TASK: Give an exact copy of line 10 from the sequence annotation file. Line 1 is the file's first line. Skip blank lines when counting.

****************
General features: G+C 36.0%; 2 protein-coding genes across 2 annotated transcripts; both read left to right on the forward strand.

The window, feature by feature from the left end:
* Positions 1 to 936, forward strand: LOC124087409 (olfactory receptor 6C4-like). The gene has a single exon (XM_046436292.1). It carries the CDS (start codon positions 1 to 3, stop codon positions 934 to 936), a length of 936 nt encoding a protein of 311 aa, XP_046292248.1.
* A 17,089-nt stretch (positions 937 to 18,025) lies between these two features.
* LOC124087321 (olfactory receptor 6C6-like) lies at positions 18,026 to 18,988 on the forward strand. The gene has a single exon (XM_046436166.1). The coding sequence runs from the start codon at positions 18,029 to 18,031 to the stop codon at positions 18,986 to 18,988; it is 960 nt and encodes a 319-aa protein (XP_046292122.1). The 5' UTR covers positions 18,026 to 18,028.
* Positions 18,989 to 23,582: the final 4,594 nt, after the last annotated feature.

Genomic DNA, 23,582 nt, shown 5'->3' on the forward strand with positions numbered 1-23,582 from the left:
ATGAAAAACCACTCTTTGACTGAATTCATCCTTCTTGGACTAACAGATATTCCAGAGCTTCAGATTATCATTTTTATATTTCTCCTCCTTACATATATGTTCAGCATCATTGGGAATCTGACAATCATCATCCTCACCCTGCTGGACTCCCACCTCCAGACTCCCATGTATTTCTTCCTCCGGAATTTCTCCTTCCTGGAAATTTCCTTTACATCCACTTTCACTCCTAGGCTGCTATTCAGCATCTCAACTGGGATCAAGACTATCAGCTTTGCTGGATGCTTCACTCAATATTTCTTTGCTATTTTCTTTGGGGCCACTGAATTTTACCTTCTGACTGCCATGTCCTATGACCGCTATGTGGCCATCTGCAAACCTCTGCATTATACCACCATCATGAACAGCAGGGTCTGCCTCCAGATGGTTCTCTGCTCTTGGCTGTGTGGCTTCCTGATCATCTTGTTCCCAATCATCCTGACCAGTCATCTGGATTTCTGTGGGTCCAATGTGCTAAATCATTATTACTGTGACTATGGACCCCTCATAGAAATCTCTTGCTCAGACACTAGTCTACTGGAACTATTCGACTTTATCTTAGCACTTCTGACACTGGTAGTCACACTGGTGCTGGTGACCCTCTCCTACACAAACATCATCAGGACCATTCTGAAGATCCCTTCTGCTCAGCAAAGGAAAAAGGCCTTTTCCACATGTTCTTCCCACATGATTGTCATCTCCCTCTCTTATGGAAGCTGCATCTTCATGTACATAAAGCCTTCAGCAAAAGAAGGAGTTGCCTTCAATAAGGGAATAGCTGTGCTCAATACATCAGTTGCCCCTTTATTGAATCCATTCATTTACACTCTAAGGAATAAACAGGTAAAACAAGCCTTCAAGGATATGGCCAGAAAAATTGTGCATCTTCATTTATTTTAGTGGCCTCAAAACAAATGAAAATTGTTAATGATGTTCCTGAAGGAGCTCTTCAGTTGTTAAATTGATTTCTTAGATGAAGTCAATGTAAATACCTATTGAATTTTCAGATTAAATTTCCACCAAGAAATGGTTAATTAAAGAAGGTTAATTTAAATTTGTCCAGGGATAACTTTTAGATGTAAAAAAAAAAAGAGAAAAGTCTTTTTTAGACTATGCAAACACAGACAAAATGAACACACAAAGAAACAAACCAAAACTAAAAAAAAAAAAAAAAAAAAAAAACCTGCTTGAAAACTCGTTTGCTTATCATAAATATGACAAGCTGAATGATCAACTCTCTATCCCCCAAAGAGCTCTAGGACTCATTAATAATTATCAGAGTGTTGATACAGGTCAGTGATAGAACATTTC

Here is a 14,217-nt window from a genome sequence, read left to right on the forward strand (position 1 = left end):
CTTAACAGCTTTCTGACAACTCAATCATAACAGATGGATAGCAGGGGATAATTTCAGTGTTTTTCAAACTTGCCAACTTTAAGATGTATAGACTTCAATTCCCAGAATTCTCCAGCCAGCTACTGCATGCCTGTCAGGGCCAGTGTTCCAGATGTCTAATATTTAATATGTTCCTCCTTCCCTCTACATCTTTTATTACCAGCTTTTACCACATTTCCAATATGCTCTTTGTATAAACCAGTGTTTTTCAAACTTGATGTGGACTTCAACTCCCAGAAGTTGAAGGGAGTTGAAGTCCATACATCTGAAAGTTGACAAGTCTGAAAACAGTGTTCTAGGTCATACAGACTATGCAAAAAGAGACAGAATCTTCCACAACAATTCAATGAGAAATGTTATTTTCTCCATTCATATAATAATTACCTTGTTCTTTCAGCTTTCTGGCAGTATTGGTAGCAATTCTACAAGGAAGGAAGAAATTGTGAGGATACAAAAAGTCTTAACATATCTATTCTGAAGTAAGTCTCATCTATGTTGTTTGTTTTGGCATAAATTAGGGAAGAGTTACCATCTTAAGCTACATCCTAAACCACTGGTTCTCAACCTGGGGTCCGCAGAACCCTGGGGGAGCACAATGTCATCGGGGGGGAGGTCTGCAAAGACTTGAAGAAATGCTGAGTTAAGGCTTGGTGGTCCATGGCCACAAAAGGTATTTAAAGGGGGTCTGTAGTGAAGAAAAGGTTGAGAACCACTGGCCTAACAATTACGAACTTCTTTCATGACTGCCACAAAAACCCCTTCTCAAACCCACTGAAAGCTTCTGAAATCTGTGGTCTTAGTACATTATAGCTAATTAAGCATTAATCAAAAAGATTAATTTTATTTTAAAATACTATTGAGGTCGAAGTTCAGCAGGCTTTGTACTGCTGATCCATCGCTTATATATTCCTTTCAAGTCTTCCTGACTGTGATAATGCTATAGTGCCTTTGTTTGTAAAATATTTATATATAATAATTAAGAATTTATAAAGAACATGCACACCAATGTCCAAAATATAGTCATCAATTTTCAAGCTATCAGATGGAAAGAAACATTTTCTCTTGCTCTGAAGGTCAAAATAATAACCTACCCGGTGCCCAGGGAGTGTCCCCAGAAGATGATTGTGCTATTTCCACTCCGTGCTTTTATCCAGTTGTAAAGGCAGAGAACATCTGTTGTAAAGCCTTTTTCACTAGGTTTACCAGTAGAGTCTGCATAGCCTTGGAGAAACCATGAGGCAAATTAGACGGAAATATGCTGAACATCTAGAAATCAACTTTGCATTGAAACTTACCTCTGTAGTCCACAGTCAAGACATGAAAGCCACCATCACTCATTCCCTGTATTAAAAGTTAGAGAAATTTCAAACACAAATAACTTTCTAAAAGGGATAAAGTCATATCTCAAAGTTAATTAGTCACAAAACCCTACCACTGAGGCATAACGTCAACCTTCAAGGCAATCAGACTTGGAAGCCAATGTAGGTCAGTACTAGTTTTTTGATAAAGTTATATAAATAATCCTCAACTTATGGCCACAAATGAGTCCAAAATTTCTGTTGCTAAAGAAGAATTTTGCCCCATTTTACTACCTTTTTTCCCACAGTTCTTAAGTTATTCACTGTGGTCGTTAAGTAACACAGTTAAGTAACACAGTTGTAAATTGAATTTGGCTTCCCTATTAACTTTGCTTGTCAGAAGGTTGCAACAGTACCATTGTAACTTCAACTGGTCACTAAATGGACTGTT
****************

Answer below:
CTTAACAGCTTTCTGACAACTCAATCATAACAGATGGATAGCAGGGGATAATTTCAGTGTTTTTCAAACTTGCCAACTTTAAGATGTATAGACTTCAATTCCCAGAATTCTCCAGCCAGCTACTGCATGCCTGTCAGGGCCAGTGTTCCAGATGTCTAATATTTAATATGTTCCTCCTTCCCTCTACATCTTTTATTACCAGCTTTTACCACATTTCCAATATGCTCTTTGTATAAACCAGTGTTTTTCAAACTTGATGTGGACTTCAACTCCCAGAAGTTGAAGGGAGTTGAAGTCCATACATCTGAAAGTTGACAAGTCTGAAAACAGTGTTCTAGGTCATACAGACTATGCAAAAAGAGACAGAATCTTCCACAACAATTCAATGAGAAATGTTATTTTCTCCATTCATATAATAATTACCTTGTTCTTTCAGCTTTCTGGCAGTATTGGTAGCAATTCTACAAGGAAGGAAGAAATTGTGAGGATACAAAAAGTCTTAACATATCTATTCTGAAGTAAGTCTCATCTATGTTGTTTGTTTTGGCATAAATTAGGGAAGAGTTACCATCTTAAGCTACATCCTAAACCACTGGTTCTCAACCTGGGGTCCGCAGAACCCTGGGGGAGCACAATGTCATCGGGGGGGAGGTCTGCAAAGACTTGAAGAAATGCTGAGTTAAGGCTTGGTGGTCCATGGCCACAAAAGGTATTTAAAGGGGGTCTGTAGTGAAGAAAAGGTTGAGAACCACTGGCCTAACAATTACGAACTTCTTTCATGACTGCCACAAAAACCCCTTCTCAAACCCACTGAAAGCTTCTGAAATCTGTGGTCTTAGTACATTATAGCTAATTAAGCATTAATCAAAAAGATTAATTTTATTTTAAAATACTATTGAGGTCGAAGTTCAGCAGGCTTTGTACTGCTGATCCATCGCTTATATATTCCTTTCAAGTCTTCCTGACTGTGATAATGCTATAGTGCCTTTGTTTGTAAAATATTTATATATAATAATTAAGAATTTATAAAGAACATGCACACCAATGTCCAAAATATAGTCATCAATTTTCAAGCTATCAGATGGAAAGAAACATTTTCTCTTGCTCTGAAGGTCAAAATAATAACCTACCCGGTGCCCAGGGAGTGTCCCCAGAAGATGATTGTGCTATTTCCACTCCGTGCTTTTATCCAGTTGTAAAGGCAGAGAACATCTGTTGTAAAGCCTTTTTCACTAGGTTTACCAGTAGAGTCTGCATAGCCTTGGAGAAACCATGAGGCAAATTAGACGGAAATATGCTGAACATCTAGAAATCAACTTTGCATTGAAACTTACCTCTGTAGTCCACAGTCAAGACATGAAAGCCACCATCACTCATTCCCTGTATTAAAAGTTAGAGAAATTTCAAACACAAATAACTTTCTAAAAGGGATAAAGTCATATCTCAAAGTTAATTAGTCACAAAACCCTACCACTGAGGCATAACGTCAACCTTCAAGGCAATCAGACTTGGAAGCCAATGTAGGTCAGTACTAGTTTTTTGATAAAGTTATATAAATAATCCTCAACTTATGGCCACAAATGAGTCCAAAATTTCTGTTGCTAAAGAAGAATTTTGCCCCATTTTACTACCTTTTTTCCCACAGTTCTTAAGTTATTCACTGTGGTCGTTAAGTAACACAGTTAAGTAACACAGTTGTAAATTGAATTTGGCTTCCCTATTAACTTTGCTTGTCAGAAGGTTGCAACAGTACCATTGTAACTTCAACTGGTCACTAAATGGACTGTT